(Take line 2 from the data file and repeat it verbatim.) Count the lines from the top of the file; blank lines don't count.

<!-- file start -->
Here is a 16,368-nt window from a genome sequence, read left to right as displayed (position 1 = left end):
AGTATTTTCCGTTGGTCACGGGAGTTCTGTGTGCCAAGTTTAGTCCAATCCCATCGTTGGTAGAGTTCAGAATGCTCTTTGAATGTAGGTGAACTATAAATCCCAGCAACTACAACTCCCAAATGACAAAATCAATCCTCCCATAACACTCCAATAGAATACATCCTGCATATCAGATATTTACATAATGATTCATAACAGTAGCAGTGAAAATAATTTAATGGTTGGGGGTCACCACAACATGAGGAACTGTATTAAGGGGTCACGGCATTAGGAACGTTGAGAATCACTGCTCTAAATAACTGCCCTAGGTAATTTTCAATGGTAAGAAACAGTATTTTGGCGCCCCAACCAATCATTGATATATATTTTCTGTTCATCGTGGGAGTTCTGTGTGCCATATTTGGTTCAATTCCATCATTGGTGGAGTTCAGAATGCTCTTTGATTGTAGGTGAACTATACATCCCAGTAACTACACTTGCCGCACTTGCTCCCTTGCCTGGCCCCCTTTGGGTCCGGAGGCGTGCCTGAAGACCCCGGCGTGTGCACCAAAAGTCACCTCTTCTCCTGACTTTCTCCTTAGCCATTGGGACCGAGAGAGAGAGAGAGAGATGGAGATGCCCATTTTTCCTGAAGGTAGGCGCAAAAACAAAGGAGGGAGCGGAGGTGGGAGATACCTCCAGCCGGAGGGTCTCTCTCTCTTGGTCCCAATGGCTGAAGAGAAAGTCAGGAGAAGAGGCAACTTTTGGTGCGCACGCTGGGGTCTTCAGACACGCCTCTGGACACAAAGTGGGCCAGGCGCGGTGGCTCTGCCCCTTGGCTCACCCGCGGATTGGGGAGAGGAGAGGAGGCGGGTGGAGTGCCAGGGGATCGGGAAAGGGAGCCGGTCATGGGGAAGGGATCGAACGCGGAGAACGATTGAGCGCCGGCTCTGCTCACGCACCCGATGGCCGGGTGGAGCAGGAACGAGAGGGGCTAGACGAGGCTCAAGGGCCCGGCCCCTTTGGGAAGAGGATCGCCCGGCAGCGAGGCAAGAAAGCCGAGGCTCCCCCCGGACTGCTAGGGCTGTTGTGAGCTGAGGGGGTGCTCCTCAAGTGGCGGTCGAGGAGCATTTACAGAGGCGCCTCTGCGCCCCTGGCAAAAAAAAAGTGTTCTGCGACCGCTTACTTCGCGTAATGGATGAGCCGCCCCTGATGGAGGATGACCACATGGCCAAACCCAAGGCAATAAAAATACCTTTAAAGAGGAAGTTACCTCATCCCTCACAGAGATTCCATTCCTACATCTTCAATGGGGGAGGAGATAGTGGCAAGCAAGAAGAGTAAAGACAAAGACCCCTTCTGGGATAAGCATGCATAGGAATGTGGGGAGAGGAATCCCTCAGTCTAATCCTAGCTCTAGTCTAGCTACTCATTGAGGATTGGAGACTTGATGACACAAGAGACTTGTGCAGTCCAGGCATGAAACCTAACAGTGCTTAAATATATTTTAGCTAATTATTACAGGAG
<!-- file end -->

AGTATTTTCCGTTGGTCACGGGAGTTCTGTGTGCCAAGTTTAGTCCAATCCCATCGTTGGTAGAGTTCAGAATGCTCTTTGAATGTAGGTGAACTATAAATCCCAGCAACTACAACTCCCAAATGACAAAATCAATCCTCCCATAACACTCCAATAGAATACATCCTGCATATCAGATATTTACATAATGATTCATAACAGTAGCAGTGAAAATAATTTAATGGTTGGGGGTCACCACAACATGAGGAACTGTATTAAGGGGTCACGGCATTAGGAACGTTGAGAATCACTGCTCTAAATAACTGCCCTAGGTAATTTTCAATGGTAAGAAACAGTATTTTGGCGCCCCAACCAATCATTGATATATATTTTCTGTTCATCGTGGGAGTTCTGTGTGCCATATTTGGTTCAATTCCATCATTGGTGGAGTTCAGAATGCTCTTTGATTGTAGGTGAACTATACATCCCAGTAACTACACTTGCCGCACTTGCTCCCTTGCCTGGCCCCCTTTGGGTCCGGAGGCGTGCCTGAAGACCCCGGCGTGTGCACCAAAAGTCACCTCTTCTCCTGACTTTCTCCTTAGCCATTGGGACCGAGAGAGAGAGAGAGAGATGGAGATGCCCATTTTTCCTGAAGGTAGGCGCAAAAACAAAGGAGGGAGCGGAGGTGGGAGATACCTCCAGCCGGAGGGTCTCTCTCTCTTGGTCCCAATGGCTGAAGAGAAAGTCAGGAGAAGAGGCAACTTTTGGTGCGCACGCTGGGGTCTTCAGACACGCCTCTGGACACAAAGTGGGCCAGGCGCGGTGGCTCTGCCCCTTGGCTCACCCGCGGATTGGGGAGAGGAGAGGAGGCGGGTGGAGTGCCAGGGGATCGGGAAAGGGAGCCGGTCATGGGGAAGGGATCGAACGCGGAGAACGATTGAGCGCCGGCTCTGCTCACGCACCCGATGGCCGGGTGGAGCAGGAACGAGAGGGGCTAGACGAGGCTCAAGGGCCCGGCCCCTTTGGGAAGAGGATCGCCCGGCAGCGAGGCAAGAAAGCCGAGGCTCCCCCCGGACTGCTAGGGCTGTTGTGAGCTGAGGGGGTGCTCCTCAAGTGGCGGTCGAGGAGCATTTACAGAGGCGCCTCTGCGCCCCTGGCAAAAAAAAAGTGTTCTGCGACCGCTTACTTCGCGTAATGGATGAGCCGCCCCTGATGGAGGATGACCACATGGCCAAACCCAAGGCAATAAAAATACCTTTAAAGAGGAAGTTACCTCATCCCTCACAGAGATTCCATTCCTACATCTTCAATGGGGGAGGAGATAGTGGCAAGCAAGAAGAGTAAAGACAAAGACCCCTTCTGGGATAAGCATGCATAGGAATGTGGGGAGAGGAATCCCTCAGTCTAATCCTAGCTCTAGTCTAGCTACTCATTGAGGATTGGAGACTTGATGACACAAGAGACTTGTGCAGTCCAGGCATGAAACCTAACAGTGCTTAAATATATTTTAGCTAATTATTACAGGAG